There is reason to believe the map might expand in coming election cycles. Republicans lost the Electoral College by more than 100 votes in 2012 and by almost 200 in 2008. They have not done well against the Obama coalition, so they can be expected to try to expand the map. The Republican nominee may attempt to appeal to Hispanics and thus make more of the Southwest competitive. Alternatively, he or she could try to win more of the Rust Belt and Midwest. Either way, the Republican Party has an electoral incentive to craft its messages and political positions in a way that could pull blue states into the swing state column.
Democrats may try to expand the map as well. Without Barack Obama on the ballot, the Democratic nominee theoretically could make a credible attempt to regain rural white voters in the South (both Hillary Clinton and Jim Webb would certainly try) or simply reverse some of the recent movement of whites toward the GOP. It’s also possible that by appealing to these groups, Democrats drive other portions of their coalition toward the Republicans.
Finally, it’s important to note that even if party coalitions do not move in the coming cycles, wave elections can temporarily push partisan strongholds into swing territory. In 1980, Ronald Reagan’s (nearly 10 point) popular vote landslide victory over then-President Jimmy Carter pushed many reliably Democratic states – including Massachusetts, Alabama, Arkansas, Mississippi and Kentucky – into single-digit margins. So even if the two parties fail to create more swing states by changing their coalitions, national conditions (e.g., the state of the economy causes a wave election) could create close races in reliably partisan states. In other words, we are in no way stuck with the current number or set of swing states.
Olson focuses on presidential politics in his analysis. He writes “voting Democratic in Alaska is about as pointless as voting Republican in California, which is why so many voters don’t bother showing up to the polls in these staunchly polarized states.” He describes how presidential candidates focus their time and money almost exclusively on a few swing states. Olson seems to be right about lower turnout and presidential candidates only focusing on a few states. But his premise that Democrats in Alaska and Republicans in California are wasting their vote only holds if one assumes that presidential elections are the only ones that matter.
Alaska Democrats mattered in 2014, however, when Independent Bill Walker (whose running mate, Byron Mallot, is a Democrat) unseated Republican Gov. Sean Parnell. California Republicans mattered when Gov. Arnold Schwarzenegger won re-election in 2006. On the state level, minority party candidates (defined here as candidates from whichever party typically does not win the electoral votes of a given stronghold state) for the governorship win with some frequency.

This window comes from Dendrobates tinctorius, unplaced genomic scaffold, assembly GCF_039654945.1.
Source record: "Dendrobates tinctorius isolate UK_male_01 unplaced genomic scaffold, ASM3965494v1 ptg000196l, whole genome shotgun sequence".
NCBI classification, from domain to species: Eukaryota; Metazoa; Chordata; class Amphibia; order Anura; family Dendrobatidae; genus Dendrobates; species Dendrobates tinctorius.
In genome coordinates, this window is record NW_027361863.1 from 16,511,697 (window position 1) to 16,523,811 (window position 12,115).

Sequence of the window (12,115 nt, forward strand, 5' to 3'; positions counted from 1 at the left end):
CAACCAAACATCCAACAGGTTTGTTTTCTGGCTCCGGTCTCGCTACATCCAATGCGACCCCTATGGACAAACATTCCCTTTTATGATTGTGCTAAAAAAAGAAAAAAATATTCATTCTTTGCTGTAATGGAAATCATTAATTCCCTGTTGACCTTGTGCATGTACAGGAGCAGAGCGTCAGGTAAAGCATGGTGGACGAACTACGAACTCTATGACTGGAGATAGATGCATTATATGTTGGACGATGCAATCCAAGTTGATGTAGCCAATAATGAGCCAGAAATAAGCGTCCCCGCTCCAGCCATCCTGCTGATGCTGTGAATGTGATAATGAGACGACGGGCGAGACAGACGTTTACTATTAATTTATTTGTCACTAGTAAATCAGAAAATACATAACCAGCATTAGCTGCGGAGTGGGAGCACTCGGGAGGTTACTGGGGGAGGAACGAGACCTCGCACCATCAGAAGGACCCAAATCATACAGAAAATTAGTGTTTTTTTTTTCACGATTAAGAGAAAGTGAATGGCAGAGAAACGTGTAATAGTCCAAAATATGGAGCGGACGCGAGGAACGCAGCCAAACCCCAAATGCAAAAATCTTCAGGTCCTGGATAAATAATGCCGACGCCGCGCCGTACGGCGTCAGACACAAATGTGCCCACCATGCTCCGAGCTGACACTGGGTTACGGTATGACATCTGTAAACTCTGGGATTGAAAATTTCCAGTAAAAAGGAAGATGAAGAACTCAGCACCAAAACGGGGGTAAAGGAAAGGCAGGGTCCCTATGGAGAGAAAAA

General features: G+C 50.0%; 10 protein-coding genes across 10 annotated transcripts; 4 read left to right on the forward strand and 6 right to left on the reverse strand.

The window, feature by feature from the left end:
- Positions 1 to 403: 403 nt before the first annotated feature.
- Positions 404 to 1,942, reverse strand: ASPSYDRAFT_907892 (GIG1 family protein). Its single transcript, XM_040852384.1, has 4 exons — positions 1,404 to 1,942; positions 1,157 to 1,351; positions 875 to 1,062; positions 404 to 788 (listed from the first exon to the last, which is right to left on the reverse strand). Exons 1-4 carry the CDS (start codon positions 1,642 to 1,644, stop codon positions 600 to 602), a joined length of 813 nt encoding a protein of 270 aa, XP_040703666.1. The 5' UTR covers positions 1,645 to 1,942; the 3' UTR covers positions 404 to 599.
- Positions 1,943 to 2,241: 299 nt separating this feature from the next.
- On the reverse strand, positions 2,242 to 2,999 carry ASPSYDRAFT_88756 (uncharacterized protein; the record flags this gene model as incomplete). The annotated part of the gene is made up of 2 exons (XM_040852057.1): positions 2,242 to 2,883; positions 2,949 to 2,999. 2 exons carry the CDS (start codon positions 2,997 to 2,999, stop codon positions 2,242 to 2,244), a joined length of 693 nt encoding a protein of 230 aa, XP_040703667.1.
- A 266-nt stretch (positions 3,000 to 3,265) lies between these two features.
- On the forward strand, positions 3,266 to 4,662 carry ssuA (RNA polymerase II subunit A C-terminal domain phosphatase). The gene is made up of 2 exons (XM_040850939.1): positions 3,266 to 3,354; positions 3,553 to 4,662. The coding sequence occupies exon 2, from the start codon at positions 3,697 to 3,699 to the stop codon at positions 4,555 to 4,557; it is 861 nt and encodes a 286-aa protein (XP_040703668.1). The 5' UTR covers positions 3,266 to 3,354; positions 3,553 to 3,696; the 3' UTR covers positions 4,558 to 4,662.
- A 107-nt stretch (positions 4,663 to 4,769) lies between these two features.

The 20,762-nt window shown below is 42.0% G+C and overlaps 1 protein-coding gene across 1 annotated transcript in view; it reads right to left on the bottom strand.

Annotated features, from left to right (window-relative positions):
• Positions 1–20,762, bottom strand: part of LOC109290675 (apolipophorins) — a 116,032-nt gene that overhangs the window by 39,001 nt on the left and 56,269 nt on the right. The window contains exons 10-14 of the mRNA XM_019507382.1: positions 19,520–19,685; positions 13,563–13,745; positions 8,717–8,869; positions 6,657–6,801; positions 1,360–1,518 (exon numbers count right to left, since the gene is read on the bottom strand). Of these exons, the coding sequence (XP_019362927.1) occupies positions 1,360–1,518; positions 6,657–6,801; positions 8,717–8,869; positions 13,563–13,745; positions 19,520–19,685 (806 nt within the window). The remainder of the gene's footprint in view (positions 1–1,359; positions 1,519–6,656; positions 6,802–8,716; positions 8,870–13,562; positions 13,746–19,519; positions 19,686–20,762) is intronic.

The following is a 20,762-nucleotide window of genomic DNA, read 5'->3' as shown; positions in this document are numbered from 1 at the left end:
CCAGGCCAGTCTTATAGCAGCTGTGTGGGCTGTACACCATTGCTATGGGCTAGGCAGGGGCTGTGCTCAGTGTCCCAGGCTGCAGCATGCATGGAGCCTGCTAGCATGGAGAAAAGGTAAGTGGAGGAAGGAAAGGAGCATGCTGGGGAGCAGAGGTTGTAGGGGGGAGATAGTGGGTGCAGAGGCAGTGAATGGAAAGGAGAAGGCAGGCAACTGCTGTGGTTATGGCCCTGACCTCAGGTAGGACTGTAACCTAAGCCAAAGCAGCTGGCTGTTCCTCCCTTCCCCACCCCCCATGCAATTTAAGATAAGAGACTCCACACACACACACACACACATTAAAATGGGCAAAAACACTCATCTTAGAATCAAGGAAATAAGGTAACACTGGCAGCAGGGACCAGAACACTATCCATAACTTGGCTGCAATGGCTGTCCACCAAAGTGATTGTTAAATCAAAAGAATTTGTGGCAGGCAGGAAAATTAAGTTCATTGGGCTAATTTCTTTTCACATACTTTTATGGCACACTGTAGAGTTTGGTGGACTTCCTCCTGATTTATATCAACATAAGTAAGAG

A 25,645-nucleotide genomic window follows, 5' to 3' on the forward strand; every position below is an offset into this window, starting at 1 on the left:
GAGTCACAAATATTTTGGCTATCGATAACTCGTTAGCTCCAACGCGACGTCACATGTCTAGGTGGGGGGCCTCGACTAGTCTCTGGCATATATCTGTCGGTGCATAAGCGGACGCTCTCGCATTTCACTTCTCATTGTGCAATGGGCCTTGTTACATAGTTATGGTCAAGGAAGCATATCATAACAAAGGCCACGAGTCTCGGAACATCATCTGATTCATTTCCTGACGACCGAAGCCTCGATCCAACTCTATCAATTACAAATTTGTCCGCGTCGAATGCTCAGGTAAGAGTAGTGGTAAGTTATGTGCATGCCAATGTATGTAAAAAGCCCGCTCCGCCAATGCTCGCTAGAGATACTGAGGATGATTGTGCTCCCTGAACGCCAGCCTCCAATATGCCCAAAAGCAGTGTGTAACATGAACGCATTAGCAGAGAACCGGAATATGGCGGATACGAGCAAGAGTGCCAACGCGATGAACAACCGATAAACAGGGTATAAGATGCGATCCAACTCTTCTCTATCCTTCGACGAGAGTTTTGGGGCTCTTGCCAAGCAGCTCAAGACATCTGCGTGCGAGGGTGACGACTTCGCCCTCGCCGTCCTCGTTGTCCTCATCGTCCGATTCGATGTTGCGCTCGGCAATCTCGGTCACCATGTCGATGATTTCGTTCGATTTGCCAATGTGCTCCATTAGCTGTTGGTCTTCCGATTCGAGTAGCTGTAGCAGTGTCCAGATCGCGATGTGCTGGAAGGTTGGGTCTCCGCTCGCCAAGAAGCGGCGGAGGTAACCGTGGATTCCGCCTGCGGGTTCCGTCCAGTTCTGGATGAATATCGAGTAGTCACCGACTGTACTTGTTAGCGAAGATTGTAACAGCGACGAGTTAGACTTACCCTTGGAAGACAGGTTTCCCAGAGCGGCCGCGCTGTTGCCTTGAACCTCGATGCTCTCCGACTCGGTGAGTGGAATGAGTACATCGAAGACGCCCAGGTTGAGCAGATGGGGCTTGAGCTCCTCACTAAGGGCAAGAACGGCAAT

This map uses Olson’s stronghold and swing state designations to show where a minority party gubernatorial candidate won anytime from the 2006 election to today. Most states hold gubernatorial elections every four years during the midterms, so (for most states) this map represents three elections – 2006, 2010 and 2014. Similarly, Olson puts any state that voted for the same presidential candidate in three (or more) elections in the “stronghold” category.
A majority of stronghold states recently elected a governor from the state’s minority party. And some of these states do not simply lean or tilt toward a party – Massachusetts voted for President Obama by more than 20 points, but Republican Charlie Baker won the governorship in 2014. Similarly, former Massachusetts Gov. Mitt Romney won Arkansas by more than 20 points, but Democratic Gov. Mike Beebe won re-election by a nearly 2-1 margin in 2010.
Minority party Senate candidates also have had some success in Senate elections. In the last three regular Senate elections (2010, 2012 and 2014), minority party Senate candidates won in ten stronghold states – New Hampshire, Missouri, Illinois, Wisconsin, Montana, North Dakota, Maine, West Virginia and Pennsylvania. Most of these states also elected a minority party governor in a recent cycle.
It’s important to note that these down-ticket races have significant consequences. Both parties have recently felt the importance of Senate election results. Senate Republicans, despite being in the minority for almost all of the Obama administration, were able to derail some of Obama’s top legislative priorities by filibustering (or simply threatening to do so). Similarly, when Republicans assumed control over the House in 2011, Senate Democrats made sure that many bills that the House passed never made it to the president’s desk. Gubernatorial elections matter too. State governments pass an enormous amount of legislation on nearly every hot-button domestic issue, and those laws often become the blueprint for federal laws.
So while minority party votes in stronghold states might be wasted in presidential elections, they often are not in senatorial and gubernatorial contests. These state level successes do not address two of the big problems Olson brought up – lower turnout and presidential candidates focusing almost exclusively on swing states – but it does show that these minority party voters are not always wasting their vote.